Ask me about the military application of robots, and one word comes to mind: trouble. I was 10 years old when my dad took me to see “Terminator 2: Judgment Day” in the theater, and I’ll always remember the brief shot of a playground incinerated in a nuclear holocaust brought about by man’s hubristic insistence that national defense could be turned over to artificial intelligence. I can even quote from memory:
The system goes online on August 4th, 1997. Human decisions are removed from strategic defense. Skynet begins to learn at a geometric rate. It becomes self-aware 2:14 AM, Eastern time, August 29th. In a panic, they try to pull the plug.
In response, Skynet fights back, launching a nuclear attack on Russia and prompting a Russian counterattack. Human life is nearly wiped out, and then the computer-controlled U.S. defense systems begin their assault on the survivors.
Across the realm of science fiction, the details vary, but the story is the same. In “The Matrix,” humans are enslaved by their former robot slaves and turned into living batteries to power the machines. Part of the backdrop to the “Dune” series is the Butlerian jihad against “thinking machines” that once threatened humanity. “Battlestar Galactica” needed only gesture at the theme— “The Cylons were created by man. They rebelled.”—in its introductory titles to make clear to a sci-fi savvy audience what had happened.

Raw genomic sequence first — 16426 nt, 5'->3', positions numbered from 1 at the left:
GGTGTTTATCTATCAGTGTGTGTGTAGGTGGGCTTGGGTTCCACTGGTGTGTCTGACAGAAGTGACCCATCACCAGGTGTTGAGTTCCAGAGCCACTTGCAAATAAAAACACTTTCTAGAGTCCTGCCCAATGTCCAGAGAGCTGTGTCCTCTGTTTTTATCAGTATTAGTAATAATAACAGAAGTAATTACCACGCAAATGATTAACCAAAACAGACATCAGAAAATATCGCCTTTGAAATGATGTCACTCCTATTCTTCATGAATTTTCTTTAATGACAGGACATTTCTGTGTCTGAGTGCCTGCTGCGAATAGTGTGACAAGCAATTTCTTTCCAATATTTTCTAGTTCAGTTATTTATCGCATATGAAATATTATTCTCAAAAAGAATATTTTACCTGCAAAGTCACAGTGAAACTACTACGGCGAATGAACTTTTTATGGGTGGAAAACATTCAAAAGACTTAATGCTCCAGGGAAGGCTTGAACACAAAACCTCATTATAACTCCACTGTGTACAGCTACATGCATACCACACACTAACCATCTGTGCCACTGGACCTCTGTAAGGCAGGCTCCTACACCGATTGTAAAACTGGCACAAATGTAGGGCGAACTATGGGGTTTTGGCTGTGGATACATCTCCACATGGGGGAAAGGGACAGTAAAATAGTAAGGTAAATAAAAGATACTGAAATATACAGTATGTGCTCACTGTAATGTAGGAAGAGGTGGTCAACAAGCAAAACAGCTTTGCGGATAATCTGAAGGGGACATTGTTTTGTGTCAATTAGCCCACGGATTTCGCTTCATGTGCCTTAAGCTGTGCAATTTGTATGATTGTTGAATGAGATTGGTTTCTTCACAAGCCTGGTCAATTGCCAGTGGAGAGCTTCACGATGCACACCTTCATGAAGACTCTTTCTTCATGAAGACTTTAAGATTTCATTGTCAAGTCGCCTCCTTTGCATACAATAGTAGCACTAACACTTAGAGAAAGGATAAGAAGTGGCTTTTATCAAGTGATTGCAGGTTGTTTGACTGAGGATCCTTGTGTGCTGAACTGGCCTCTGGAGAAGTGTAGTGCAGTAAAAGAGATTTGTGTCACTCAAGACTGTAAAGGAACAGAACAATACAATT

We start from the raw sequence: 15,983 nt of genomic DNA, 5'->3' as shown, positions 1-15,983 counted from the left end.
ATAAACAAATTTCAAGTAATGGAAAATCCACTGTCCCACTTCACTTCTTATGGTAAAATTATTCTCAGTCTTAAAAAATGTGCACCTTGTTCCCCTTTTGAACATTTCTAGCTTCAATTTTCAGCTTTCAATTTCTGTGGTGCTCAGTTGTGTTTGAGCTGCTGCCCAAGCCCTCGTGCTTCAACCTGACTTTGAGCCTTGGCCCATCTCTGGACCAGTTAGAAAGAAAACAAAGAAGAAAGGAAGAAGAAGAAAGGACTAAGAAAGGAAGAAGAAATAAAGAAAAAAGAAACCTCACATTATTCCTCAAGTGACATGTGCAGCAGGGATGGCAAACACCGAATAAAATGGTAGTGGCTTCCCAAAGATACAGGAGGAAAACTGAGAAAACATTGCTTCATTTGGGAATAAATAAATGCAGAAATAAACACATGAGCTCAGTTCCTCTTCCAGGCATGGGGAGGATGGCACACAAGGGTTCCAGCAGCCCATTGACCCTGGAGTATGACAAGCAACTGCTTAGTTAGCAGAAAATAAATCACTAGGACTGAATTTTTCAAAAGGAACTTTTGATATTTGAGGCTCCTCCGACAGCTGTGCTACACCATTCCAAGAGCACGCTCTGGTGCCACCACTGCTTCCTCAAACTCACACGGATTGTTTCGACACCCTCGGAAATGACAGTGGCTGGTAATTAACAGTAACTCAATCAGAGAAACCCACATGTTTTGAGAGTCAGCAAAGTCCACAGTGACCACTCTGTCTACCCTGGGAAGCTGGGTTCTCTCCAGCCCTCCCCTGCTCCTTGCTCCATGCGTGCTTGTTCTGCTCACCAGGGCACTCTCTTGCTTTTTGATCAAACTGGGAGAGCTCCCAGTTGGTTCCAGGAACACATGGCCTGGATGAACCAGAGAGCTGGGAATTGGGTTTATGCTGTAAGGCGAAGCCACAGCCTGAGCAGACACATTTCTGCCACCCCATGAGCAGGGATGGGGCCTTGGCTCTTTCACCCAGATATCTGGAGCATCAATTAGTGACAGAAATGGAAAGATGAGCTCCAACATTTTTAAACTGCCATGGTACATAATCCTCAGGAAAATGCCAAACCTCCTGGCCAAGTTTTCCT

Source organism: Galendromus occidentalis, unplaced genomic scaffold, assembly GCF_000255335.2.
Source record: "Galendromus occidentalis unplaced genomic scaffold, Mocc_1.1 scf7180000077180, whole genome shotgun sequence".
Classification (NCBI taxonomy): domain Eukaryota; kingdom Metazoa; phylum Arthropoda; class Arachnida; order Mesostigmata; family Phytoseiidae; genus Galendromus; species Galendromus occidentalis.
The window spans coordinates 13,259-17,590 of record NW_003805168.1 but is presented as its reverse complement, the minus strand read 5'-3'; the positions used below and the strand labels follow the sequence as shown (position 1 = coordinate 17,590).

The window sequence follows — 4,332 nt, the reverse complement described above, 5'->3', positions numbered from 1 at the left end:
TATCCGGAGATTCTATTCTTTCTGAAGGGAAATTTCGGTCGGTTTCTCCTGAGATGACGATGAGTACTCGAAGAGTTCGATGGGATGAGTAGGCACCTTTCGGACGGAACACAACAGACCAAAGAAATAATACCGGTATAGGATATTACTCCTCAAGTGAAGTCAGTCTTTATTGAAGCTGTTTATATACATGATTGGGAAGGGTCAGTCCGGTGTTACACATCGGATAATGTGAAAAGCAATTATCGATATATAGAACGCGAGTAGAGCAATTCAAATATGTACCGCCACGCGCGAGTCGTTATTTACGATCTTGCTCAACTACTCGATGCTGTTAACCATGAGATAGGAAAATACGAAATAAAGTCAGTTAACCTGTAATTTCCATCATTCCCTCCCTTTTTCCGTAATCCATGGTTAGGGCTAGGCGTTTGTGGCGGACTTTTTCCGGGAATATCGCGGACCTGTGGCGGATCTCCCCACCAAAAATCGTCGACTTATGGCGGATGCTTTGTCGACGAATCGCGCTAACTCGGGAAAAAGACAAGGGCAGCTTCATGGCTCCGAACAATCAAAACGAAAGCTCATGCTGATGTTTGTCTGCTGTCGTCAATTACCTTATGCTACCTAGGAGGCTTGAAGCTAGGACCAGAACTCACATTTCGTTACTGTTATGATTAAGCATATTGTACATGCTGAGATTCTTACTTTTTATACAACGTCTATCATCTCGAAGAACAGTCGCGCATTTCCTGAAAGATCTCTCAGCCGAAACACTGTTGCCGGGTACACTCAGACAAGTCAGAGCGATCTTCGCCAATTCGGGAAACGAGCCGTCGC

Isaac Asimov found such tales of robot rebellion tiresome—he dubbed them the “Frankenstein complex”—and resolved to write stories in a different way. Thus his fictional robots are pre-programmed with inescapable “laws of robotics,” the first of which mandates that a robot may never harm a human or, through inaction, allow a human to come to harm. The second says that, consistent with the dictates of the first law, a robot must follow the orders of any human.